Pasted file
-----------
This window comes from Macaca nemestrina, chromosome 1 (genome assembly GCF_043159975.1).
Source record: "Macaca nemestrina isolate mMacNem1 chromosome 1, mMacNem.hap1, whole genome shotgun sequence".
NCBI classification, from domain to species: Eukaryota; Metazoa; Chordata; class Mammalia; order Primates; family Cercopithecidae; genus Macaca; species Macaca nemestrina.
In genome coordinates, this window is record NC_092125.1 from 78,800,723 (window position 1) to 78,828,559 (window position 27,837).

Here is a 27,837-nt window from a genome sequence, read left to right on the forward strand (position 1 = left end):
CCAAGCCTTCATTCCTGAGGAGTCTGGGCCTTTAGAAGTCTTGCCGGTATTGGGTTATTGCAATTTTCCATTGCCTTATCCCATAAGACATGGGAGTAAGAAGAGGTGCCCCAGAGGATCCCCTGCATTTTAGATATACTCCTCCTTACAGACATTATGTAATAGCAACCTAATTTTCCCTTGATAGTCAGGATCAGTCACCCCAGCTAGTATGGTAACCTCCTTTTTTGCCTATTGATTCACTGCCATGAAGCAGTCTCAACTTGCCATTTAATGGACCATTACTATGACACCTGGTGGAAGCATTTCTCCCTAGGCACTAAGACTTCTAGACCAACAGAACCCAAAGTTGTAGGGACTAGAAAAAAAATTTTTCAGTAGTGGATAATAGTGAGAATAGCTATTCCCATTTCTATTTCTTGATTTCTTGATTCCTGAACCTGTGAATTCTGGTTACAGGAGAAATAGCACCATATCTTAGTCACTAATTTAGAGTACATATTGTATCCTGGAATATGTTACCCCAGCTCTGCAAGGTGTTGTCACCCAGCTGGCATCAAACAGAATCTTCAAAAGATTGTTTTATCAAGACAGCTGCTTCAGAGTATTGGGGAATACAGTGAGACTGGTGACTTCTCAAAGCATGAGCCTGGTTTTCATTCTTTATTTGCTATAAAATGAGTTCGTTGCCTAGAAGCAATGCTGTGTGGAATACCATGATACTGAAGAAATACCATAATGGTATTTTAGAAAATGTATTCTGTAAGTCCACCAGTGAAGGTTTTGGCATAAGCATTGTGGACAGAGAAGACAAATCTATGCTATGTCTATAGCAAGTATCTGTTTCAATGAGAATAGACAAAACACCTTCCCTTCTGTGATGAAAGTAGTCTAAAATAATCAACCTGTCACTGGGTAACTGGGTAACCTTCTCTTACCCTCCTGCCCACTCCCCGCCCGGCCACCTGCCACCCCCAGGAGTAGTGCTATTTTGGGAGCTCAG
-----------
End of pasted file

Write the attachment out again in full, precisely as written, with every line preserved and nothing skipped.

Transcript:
This window comes from Macaca nemestrina, chromosome 1 (genome assembly GCF_043159975.1).
Source record: "Macaca nemestrina isolate mMacNem1 chromosome 1, mMacNem.hap1, whole genome shotgun sequence".
NCBI classification, from domain to species: Eukaryota; Metazoa; Chordata; class Mammalia; order Primates; family Cercopithecidae; genus Macaca; species Macaca nemestrina.
In genome coordinates, this window is record NC_092125.1 from 78,800,723 (window position 1) to 78,828,559 (window position 27,837).

Here is a 27,837-nt window from a genome sequence, read left to right on the forward strand (position 1 = left end):
CCAAGCCTTCATTCCTGAGGAGTCTGGGCCTTTAGAAGTCTTGCCGGTATTGGGTTATTGCAATTTTCCATTGCCTTATCCCATAAGACATGGGAGTAAGAAGAGGTGCCCCAGAGGATCCCCTGCATTTTAGATATACTCCTCCTTACAGACATTATGTAATAGCAACCTAATTTTCCCTTGATAGTCAGGATCAGTCACCCCAGCTAGTATGGTAACCTCCTTTTTTGCCTATTGATTCACTGCCATGAAGCAGTCTCAACTTGCCATTTAATGGACCATTACTATGACACCTGGTGGAAGCATTTCTCCCTAGGCACTAAGACTTCTAGACCAACAGAACCCAAAGTTGTAGGGACTAGAAAAAAAATTTTTCAGTAGTGGATAATAGTGAGAATAGCTATTCCCATTTCTATTTCTTGATTTCTTGATTCCTGAACCTGTGAATTCTGGTTACAGGAGAAATAGCACCATATCTTAGTCACTAATTTAGAGTACATATTGTATCCTGGAATATGTTACCCCAGCTCTGCAAGGTGTTGTCACCCAGCTGGCATCAAACAGAATCTTCAAAAGATTGTTTTATCAAGACAGCTGCTTCAGAGTATTGGGGAATACAGTGAGACTGGTGACTTCTCAAAGCATGAGCCTGGTTTTCATTCTTTATTTGCTATAAAATGAGTTCGTTGCCTAGAAGCAATGCTGTGTGGAATACCATGATACTGAAGAAATACCATAATGGTATTTTAGAAAATGTATTCTGTAAGTCCACCAGTGAAGGTTTTGGCATAAGCATTGTGGACAGAGAAGACAAATCTATGCTATGTCTATAGCAAGTATCTGTTTCAATGAGAATAGACAAAACACCTTCCCTTCTGTGATGAAAGTAGTCTAAAATAATCAACCTGTCACTGGGTAACTGGGTAACCTTCTCTTACCCTCCTGCCCACTCCCCGCCCGGCCACCTGCCACCCCCAGGAGTAGTGCTATTTTGGGAGCTCAG